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IMMOKALEE, Fla. (CNS) -- Peter Routsis-Arroyo, the CEO of the Diocese of Venice's Catholic Charities, said Hurricane Irma has brought normal life to a standstill in the entire Southwest Florida region.
While a large percentage of the population of towns from Marco Island to Naples to Sarasota and Venice had evacuated the state altogether, Routsis-Arroyo is putting a special focus on the fragile, year-round migrant worker communities throughout the area.
Almost immediately after the hurricane made landfall as a Category 4 storm in the Florida Keys in the state's southernmost tip and exited the state's northern border with Georgia, leaving a statewide trail of damage and flooding, Routsis-Arroyo was in his car touring some of the interior agricultural towns of Immokalee and Arcadia, where Catholic Charities operates services for the extensive farm worker communities there.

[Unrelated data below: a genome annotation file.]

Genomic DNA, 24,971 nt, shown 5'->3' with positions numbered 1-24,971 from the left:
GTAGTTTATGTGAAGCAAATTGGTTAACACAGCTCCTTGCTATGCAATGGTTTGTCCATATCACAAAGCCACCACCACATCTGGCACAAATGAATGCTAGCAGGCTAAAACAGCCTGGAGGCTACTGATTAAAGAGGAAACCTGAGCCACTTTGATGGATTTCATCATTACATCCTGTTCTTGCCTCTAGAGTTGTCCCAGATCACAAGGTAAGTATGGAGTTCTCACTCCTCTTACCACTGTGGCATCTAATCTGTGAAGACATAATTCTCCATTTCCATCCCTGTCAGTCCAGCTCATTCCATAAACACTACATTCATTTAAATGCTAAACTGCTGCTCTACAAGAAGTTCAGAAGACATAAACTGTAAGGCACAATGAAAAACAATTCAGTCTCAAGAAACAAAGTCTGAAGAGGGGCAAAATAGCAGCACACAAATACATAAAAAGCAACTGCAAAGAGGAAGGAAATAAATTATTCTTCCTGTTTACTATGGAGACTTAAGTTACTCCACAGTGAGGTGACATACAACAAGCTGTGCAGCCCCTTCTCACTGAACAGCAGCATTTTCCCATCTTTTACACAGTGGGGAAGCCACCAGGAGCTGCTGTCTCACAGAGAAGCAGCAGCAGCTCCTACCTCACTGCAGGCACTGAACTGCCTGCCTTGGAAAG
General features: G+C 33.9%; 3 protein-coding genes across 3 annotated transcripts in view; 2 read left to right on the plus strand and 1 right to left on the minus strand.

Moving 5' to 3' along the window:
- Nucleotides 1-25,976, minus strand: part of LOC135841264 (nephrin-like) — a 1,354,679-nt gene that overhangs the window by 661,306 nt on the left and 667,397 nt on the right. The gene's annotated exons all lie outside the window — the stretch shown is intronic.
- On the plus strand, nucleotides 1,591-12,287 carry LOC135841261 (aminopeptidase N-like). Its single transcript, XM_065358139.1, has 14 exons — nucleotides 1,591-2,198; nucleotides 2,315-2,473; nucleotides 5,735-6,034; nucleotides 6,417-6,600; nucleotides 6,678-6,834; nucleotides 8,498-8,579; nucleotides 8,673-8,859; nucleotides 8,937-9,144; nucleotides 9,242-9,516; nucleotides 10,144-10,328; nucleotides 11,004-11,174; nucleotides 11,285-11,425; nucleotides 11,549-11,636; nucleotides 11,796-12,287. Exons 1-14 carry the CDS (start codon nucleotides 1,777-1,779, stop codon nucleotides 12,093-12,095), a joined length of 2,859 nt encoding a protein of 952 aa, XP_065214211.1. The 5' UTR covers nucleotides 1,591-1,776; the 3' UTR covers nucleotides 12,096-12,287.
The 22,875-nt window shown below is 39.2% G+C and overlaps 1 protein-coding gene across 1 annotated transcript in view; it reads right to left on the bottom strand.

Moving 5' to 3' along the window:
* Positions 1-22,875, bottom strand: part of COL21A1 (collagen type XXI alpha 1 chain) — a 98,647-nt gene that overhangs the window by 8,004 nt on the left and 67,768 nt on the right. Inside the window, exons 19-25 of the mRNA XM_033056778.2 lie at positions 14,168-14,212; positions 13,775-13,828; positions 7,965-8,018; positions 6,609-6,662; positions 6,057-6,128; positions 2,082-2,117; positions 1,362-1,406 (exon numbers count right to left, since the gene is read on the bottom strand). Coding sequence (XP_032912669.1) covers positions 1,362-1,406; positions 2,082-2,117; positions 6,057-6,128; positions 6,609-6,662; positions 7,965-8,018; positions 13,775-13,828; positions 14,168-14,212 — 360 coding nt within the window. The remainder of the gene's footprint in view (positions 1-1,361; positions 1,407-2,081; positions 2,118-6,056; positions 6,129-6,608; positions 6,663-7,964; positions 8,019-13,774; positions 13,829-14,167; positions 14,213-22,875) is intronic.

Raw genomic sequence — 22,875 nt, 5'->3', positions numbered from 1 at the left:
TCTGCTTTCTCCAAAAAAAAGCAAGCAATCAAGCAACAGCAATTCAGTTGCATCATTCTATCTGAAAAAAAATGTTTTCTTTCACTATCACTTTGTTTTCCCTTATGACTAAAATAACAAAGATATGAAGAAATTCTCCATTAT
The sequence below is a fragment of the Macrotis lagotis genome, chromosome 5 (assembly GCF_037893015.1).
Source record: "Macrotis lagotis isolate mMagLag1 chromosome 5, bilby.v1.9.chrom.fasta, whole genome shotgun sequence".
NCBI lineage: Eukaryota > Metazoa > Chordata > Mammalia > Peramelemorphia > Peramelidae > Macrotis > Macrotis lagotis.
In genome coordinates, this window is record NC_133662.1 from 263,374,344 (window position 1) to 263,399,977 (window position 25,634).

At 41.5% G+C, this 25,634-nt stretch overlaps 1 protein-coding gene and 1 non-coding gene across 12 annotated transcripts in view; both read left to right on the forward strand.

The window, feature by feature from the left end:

Standing water in many communities of Southwest Florida will need to recede before Knights of Columbus emergency deliveries and disaster response programming can get underway, said Routsis-Arroyo, who is himself a Knight of Columbus. He was anticipating a first truckload of emergency aid to come down from Gainesville.